What is a transformation community?  Well, the more we talk to folk, the more it seems just about any community of positive practice is aiming itself at transformation.  Learning communities (i.e. schools, universities, research orgs), for-profit and non-profit businesses looking to improve their methods and attract more customers, health organizations trying to re-vamp behaviors, event organizers looking to grow and impact — they are ALL in the business of transformation, either of their cohorts or constituents.

One organizer we’ve been talking to is well-known for the collective intellectual epiphanies they generate at their exclusive workshop event that borders on the ecstatic.  Attendees return to their workplace full of energy, ideas and inspiration, but are unable to share what they’ve learned with co-workers who did not attend.  With the Nuvana MVP, not only can these “evangelists” share their experience, even while they’re attending the event, but they can also collaborate with other attendees who they normally would lose contact with, long after the event is over, no matter what the physical distance — resulting in deeper investigation of issues, the sharing of best practices, seeding real world impacts, drawing in like-minded supporters, all while creating compelling testimonial content for the original organizer.

We’ll be gathering data on the effectiveness of our tool in different contexts, but initial indicators are very positive.  Stay tuned for case studies.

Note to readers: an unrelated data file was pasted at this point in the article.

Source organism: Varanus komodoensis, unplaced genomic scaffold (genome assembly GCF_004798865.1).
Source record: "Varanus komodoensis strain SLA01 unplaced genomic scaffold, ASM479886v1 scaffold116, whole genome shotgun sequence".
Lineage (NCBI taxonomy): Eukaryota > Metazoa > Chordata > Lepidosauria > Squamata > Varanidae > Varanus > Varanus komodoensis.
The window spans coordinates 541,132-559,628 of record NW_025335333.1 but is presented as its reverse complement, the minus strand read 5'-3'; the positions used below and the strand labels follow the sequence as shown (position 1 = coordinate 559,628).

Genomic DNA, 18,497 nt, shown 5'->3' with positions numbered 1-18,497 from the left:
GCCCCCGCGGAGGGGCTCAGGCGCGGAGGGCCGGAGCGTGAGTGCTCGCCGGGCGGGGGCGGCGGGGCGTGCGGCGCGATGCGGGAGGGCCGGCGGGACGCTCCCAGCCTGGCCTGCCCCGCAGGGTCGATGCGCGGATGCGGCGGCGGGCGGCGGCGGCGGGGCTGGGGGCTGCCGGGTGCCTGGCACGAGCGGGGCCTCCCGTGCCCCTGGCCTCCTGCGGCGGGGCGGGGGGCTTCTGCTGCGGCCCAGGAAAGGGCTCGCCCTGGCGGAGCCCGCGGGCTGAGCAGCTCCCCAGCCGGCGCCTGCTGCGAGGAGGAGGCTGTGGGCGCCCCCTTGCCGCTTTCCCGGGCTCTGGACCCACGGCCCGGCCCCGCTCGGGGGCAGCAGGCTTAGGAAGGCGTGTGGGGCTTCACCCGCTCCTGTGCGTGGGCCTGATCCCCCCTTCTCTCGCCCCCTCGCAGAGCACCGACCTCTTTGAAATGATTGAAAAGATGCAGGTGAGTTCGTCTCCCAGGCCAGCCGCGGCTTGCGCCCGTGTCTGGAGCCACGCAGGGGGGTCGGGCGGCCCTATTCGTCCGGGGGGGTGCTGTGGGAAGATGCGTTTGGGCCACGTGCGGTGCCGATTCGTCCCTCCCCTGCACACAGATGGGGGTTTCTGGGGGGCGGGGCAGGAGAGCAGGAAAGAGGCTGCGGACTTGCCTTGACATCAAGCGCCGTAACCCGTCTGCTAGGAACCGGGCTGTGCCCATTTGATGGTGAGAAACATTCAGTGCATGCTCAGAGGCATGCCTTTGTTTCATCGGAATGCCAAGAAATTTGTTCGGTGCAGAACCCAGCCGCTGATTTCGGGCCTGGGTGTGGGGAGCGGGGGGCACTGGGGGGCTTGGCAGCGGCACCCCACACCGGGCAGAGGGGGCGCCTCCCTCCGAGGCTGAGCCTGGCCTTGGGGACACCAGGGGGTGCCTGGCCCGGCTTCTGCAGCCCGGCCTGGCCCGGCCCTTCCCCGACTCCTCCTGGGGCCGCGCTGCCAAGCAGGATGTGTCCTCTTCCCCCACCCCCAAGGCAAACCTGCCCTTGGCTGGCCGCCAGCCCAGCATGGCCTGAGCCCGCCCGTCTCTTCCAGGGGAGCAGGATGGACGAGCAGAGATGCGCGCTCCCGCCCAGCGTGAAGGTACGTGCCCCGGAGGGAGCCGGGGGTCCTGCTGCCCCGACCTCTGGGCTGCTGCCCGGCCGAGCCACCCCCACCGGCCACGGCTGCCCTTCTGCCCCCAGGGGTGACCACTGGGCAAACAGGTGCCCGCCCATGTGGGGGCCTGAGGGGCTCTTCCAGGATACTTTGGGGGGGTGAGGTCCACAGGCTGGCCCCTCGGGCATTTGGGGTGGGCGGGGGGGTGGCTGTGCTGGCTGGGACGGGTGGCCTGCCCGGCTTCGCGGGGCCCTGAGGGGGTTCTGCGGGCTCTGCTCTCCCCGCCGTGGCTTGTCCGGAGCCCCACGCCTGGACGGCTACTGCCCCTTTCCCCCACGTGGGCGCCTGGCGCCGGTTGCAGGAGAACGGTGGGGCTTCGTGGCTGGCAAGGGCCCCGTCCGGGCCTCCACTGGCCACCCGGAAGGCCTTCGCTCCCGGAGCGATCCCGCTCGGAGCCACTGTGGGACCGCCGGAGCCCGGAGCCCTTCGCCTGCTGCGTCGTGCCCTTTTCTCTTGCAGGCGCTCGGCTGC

—  JvK

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Sowing the Learning Environment

In almost every game, just like a good story, there is a beginning, middle and an end.  We’ve talked before a bit about “win states” and “failure states” which are, of course, end game events.  Since Nuvana games revolve around mission-based activities, our opening gambit is almost always a call to action.  What we’ve noticed over the years, is that if the gaming environment is prepared in certain ways, the more successful the learning outcomes.  It really doesn’t matter if the environment is in a school, in a business, or an organization, there are certain qualities that create optimum pre-launch conditions.

First off, the environment has to be safe.  A good call to action challenges players to engage in actions that are often outside their comfort zone.  In fact, in our opinion, the definition of a good learning community — whether a school, a workplace, or an affinity group — is one in which the environment feels safe enough for the learners to accept even the most demanding challenges that will likely end in failure.  Furthermore, in a safe community, players feel comfortable about sharing everything from best practices to authentic feelings to constructive criticism.

That said, when we began creating Nuvana games, our team spent many hours debating on who should create these calls to action.  After all, generating calls to action is a tremendous responsibility and bestows upon the creator a considerable power.  You’re telling the community what to do.  You’re dictating their behavior.  Given that authority, one faction on our team felt that admin and experts should make up all the missions.  But another faction had a very different opinion.  They felt that the player community should also have that right to create missions.

If you’re familiar with any of our games, you know that it was the latter camp that won the day.  On every one of the games we’ve launched thus far, there is a subtle but radical feature common to them all:  there is a clickable button that reads:  “Suggest a mission.”